Prescription of psychotropic drugs (used to treat ADHD, depression, sleep disorders, anxiety and psychotic illness) are higher among children, adolescents and young adults born preterm than their peers born full term.
This difference applies throughout adolescence and into early adulthood, in particular for the most preterm individuals. However, moderate to late preterm individuals also receive this kind of prescriptions to a larger extent than full term peers. Accordingly, preterm individuals are in need of preventive and health-promoting measures, especially during adolescence, which is a period predictive for later mental health and life changes.
Twofold increased risk of prescriptions
In our study recently published in JAMA Network Open, data from the Medical Birth Registry of Norway, the Norwegian Prescription Database and Statistics Norway were used to study psychotropic drug use among 500,000 Norwegian children/ adolescents/ young adults born from 1989 to 1998.
We found that those who were born preterm were prescribed more of all types of psychotropic drugs. The most premature had a twofold increased risk of getting one (or more) prescription(s) of such a drug from 10 to 23 years, compared with peers born to term.
Difference in medication to boys and girls
Following the trends of psychotropic drug prescription from 10 to 23 years, we found that prescription increased with age for most drugs, both for the group born to term, and for the groups born preterm. Antidepressants were particularly increasing among girls into young adult years.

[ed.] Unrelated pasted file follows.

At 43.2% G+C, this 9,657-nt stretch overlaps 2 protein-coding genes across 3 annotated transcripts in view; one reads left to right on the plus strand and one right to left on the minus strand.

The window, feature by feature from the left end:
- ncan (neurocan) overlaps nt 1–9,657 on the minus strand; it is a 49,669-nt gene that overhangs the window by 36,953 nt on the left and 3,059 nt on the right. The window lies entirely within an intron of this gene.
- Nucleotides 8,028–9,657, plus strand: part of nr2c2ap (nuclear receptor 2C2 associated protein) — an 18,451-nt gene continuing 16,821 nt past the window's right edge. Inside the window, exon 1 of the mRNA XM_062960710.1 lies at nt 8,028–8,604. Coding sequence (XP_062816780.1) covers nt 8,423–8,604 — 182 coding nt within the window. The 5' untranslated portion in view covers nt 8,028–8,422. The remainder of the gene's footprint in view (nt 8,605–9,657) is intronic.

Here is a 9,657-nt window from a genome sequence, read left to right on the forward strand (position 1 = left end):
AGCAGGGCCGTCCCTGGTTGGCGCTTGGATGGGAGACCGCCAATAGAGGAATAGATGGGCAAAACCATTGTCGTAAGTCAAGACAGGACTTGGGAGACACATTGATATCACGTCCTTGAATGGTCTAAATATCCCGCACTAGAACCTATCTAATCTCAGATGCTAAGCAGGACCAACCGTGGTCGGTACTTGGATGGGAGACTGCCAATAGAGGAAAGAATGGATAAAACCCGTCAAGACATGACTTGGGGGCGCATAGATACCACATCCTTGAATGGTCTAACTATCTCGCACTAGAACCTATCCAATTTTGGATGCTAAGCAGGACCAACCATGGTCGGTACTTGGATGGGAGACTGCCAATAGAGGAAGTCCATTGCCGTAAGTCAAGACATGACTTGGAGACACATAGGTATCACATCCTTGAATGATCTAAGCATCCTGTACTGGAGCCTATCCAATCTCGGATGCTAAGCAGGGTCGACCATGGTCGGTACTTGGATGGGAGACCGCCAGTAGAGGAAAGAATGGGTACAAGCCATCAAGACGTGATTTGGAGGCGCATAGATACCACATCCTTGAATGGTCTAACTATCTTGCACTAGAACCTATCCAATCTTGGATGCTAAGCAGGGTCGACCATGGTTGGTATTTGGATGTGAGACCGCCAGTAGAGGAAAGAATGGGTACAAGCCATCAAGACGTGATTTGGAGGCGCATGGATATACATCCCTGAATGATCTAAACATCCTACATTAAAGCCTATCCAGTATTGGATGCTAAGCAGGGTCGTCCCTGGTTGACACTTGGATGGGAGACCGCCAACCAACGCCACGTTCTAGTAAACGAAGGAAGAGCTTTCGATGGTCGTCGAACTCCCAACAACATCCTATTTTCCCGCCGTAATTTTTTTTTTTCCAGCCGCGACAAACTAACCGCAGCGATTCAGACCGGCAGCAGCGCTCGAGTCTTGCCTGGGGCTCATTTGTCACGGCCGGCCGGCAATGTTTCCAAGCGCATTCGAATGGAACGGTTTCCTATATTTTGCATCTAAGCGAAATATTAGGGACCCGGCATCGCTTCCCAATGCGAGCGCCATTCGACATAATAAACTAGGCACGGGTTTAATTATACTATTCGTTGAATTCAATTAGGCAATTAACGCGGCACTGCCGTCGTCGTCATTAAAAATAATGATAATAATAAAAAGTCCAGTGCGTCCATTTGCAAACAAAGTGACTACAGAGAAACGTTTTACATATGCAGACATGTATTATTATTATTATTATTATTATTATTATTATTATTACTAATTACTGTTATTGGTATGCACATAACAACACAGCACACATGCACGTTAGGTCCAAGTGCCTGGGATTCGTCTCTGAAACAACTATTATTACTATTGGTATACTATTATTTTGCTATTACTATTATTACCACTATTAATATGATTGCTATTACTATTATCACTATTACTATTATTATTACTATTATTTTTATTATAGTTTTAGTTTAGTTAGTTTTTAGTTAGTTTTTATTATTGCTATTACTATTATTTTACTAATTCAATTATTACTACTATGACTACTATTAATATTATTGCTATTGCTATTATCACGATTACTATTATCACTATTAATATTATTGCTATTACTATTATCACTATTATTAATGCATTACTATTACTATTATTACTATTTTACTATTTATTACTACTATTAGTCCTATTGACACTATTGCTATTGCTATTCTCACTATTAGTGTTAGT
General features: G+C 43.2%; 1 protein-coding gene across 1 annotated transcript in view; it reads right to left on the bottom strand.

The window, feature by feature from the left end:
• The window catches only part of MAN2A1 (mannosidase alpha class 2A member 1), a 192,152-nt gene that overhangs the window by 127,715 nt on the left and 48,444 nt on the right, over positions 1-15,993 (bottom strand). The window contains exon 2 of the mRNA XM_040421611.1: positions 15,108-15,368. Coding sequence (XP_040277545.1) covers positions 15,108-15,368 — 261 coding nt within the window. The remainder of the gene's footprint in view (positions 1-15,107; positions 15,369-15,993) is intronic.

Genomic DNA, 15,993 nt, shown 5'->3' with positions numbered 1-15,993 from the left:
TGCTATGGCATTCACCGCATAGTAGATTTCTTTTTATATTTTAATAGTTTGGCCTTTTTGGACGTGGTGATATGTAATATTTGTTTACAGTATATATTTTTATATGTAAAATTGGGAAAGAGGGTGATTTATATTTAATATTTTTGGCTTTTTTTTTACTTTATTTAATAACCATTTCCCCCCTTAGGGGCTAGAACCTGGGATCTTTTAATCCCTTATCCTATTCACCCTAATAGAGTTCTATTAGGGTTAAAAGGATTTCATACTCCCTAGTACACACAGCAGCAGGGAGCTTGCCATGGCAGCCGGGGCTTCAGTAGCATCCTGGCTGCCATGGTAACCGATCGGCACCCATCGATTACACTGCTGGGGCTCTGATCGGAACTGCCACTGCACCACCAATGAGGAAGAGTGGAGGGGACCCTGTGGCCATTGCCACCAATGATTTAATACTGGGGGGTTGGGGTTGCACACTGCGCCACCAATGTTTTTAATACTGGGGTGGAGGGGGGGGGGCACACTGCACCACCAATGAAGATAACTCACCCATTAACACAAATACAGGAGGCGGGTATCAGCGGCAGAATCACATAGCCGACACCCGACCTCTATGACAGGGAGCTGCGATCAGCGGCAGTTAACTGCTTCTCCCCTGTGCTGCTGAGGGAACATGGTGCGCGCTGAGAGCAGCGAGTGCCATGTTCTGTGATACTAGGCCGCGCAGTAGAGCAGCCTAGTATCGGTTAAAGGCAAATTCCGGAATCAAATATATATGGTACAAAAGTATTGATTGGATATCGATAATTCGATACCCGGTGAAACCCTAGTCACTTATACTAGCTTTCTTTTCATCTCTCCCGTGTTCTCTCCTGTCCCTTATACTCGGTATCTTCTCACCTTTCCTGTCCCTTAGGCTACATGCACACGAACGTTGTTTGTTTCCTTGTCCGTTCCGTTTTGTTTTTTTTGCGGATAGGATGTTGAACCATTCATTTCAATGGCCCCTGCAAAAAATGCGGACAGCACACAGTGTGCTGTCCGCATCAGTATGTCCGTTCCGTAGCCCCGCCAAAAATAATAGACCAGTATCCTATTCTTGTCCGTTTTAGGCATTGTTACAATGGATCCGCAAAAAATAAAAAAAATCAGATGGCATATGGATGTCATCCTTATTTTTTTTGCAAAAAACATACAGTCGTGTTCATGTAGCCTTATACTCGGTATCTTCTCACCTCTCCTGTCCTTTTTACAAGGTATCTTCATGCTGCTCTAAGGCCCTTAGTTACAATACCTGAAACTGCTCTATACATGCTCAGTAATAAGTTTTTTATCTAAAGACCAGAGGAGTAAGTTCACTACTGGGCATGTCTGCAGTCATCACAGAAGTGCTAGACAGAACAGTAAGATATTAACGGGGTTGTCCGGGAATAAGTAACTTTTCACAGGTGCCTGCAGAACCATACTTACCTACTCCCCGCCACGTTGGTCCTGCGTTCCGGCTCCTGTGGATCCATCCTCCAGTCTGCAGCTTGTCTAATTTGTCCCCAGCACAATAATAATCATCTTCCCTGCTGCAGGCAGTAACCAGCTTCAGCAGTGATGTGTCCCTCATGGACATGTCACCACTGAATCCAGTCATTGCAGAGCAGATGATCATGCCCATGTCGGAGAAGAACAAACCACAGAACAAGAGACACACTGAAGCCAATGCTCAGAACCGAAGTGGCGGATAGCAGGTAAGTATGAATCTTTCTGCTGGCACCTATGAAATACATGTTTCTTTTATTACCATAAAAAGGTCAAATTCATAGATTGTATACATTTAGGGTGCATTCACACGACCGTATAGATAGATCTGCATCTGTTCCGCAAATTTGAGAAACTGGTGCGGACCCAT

As many as five percent of girls born to term and twelve percent of the most preterm girls got an antidepressant prescription at age 23. Boys were more likely to be prescribed drugs for ADHD; about ten percent of the most preterm boys received such a prescription the year the turned ten, compared to about three percent of boys born to term.
Compared to siblings
To investigate the cause of differences in psychotropic drug prescription among the groups, we compared the participants to their siblings. Our findings indicate that physiological changes in brain development can explain the increased prescription to the most preterm group, while factors like environmental conditions and genetics are likely to explain increased prescription for the later preterm groups.
Guidelines from the Norwegian Directorate of Health state that all preterm children are to be followed until five years age; the most preterm (i.e. with birth weight under 1000/1500 grams or born before 28 weeks of gestation) in the specialist health service, and later preterm children in the first line. After five years of age, follow-up takes place if necessary.
Need for more systematic follow-up
Our findings show that children, adolescents, and young adults born preterm have an increased mental health vulnerability. Adolescence is a period where many mental health difficulties emerge, and trajectories established during adolescence are predictive for later mental health and life changes.
There is need for more systematic follow-up, with health-promoting and preventive measures for the preterm population, also after starting school where mental health is particularly important. Therefore, the knowledge from this study can be important for the health services to plan and carry out follow-up of preterm children and adolescents.
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